The Big C

Meet the women be­hind the hit can­cer pod­cast

The Observer - The New Review - - Front page - – with Jude Rogers

It’s a balmy sum­mer’s day at Sal­ford’s Me­dia City, sun stream­ing through the win­dows of Quay House’s fifth floor, where a pop­u­lar Ra­dio 5 Live pod­cast, You, Me and the Big C, is be­ing recorded. On one side of the screen sits pro­ducer Mike Holt, a lovely bear of a man in a lum­ber­jack shirt – he’s usu­ally found pro­duc­ing the boxing show Fighting Talk. Next to him are BBC shift worker Alex Healey drink­ing a sugar-free Red Bull, and as­sis­tant pro­ducer Alex En­twistle (“there’s no H in my ’wis­tle,” he points out, help­fully). The mood is one of fast-paced, driv­e­time-flavoured perk­i­ness. “Don’t be fooled,” Mike says brightly. “We were all cry­ing two hours ago.” On the other side of the screen, Rachael Bland, Deb­o­rah James, and Lau­ren Ma­hon are laugh­ing, as they of­ten do. “You’ve got a tu­mour on your liver – that’s good news!” Bland says, talk­ing about her­self with­out draw­ing breath. “Well, not good news, but that means it’s big enough to be mea­sured as a marker, which means you’re on the trial [she is one of 150 pa­tients world­wide on a new ex­per­i­men­tal trial be­ing man­aged for her by Manch­ester’s Christie NHS Foun­da­tion Trust].” Sun colum­nist Deb­o­rah James sits next to her in a leop­ard­skin shirt, brunette curls loose on her shoul­ders – she of­ten goes off on a tangent, Holt says (“it’s like herd­ing cats with her”). Ma­hon sits far right, jok­ing about re­cov­ery rate data in her broad cock­ney. “I mean, I’m wip­ing my bum with the stats now!” It’s like lis­ten­ing in to three rau­cous friends in the pub.

Launched in March, the BBC pod­cast is about some­thing that on pa­per sounds very hard to sell: what

it’s like to have can­cer, pre­sented by a woman who has it (Bland), and two who have re­cently gone into re­mis­sion (James and Ma­hon). Con­sis­tently pop­u­lar on the over­all iTunes chart, You, Me and the Big C peaked in March at No 3, with a glut of five-star ratings. Bland, 40, a BBC News and 5 Live pre­sen­ter, is its de facto host. James, 36, is a deputy head­teacher turned Sun can­cer colum­nist, while Ma­hon, 32, blogs at Gir­lvsCancer. Her site’s tagline is “for badass women mak­ing can­cer their b*tch”. Its main pic­ture is of her top­less, two mid­dle fin­gers cov­er­ing her nip­ples.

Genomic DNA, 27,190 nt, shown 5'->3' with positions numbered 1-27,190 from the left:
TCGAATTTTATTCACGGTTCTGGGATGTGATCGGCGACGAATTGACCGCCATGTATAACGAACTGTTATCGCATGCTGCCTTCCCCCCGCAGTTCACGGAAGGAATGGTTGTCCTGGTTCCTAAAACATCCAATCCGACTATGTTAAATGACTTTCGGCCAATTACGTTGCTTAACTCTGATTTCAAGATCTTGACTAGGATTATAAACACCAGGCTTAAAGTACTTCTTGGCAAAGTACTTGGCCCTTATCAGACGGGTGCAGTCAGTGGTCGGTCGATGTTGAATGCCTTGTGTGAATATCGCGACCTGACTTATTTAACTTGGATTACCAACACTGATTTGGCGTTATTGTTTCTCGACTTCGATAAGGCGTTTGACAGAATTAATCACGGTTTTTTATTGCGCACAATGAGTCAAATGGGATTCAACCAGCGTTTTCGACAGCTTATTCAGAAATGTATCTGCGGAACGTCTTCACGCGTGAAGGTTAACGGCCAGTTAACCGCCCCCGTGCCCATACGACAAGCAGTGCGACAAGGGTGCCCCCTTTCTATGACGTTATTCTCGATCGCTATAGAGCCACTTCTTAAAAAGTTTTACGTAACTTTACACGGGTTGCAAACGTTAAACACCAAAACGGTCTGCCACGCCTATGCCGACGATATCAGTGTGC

To­day’s record­ing has been par­tic­u­larly tough. Bland an­nounced two days ear­lier on her blog, Big C Lit­tle Me, that her can­cer has re­turned, and is now classed as metastatic, which means it’s es­sen­tially in­cur­able. “I feel like a grenade with the pin out,” her post goes. “Just wait­ing for some odd sen­sa­tions to ap­pear. Tick tock.”

You won­der about the ef­fects of di­vulging such dev­as­tat­ing per­sonal news, but this show has been a rock, Bland in­sists, as the record­ing wraps up and we de­camp to a ta­ble in the BBC’s of­fices. “We wanted to cre­ate a space where you feel like you’re sit­ting down with girls like you, hav­ing a cup of tea, talk­ing about it like it’s EastEn­ders. Do you know what I mean?” She speaks se­ri­ously, with­out irony. “Be­cause when you have a con­ver­sa­tion about it, you nor­malise it.”

Not that Bland was sure the show would work – she hadn’t even met her col­leagues un­til the first day of record­ing. But since then they have ex­plored many is­sues, such as mental health, money, fer­til­ity and chemo­ther­apy, with aplomb. “We never imag­ined it would have worked out this way, ac­tu­ally. Did you, at the start of this?” Bland turns to her friends, one by one. James gurns and shakes her head. Lau­ren Ma­hon agrees: “Je­sus, no.” “But it’s pro­vided me with so much strength,” Bland con­tin­ues, “and if we don’t record to­gether, we re­ally miss each other.”

You, Me and the Big C started to come to­gether in Jan­uary after Bland went to her BBC bosses with an idea. She was di­ag­nosed with breast can­cer in Novem­ber 2016 after find­ing a lump un­der her arm; she had just fin­ished breast­feed­ing her son, Fred­die, now two, and was try­ing for an­other child with her hus­band, Steve. The sim­ple act of putting these sen­tences to pa­per cre­ates an air of tragic nar­ra­tive, of course, but these are sim­ply some of the facts about Rachael Bland’s life. There are oth­ers, which is why her pod­cast ex­ists.

Bland found reg­u­lar ad­vice chan­nels and fo­rums un­help­ful, an ex­pe­ri­ence the other two echo – “I got handed a leaflet in the hospi­tal,” says Ma­hon, lean­ing in, “and I looked at this woman on it, ill, with a scarf on her head, and went, uh-uh, that’s not me” (she was di­ag­nosed with grade 3 breast can­cer in 2016, a few months be­fore Bland). More use­ful were the like-minded souls Bland dis­cov­ered on so­cial me­dia, par­tic­u­larly on In­sta­gram Sto­ries, where lots of women – al­though there are men too, she adds quickly, and many young peo­ple – post about liv­ing their or­di­nary lives around their treat­ment. “You re­alise quickly that ev­ery­body feels re­ally lonely. But these two” – she jabs out her thumbs at her friends – “were my ab­so­lute favourites.”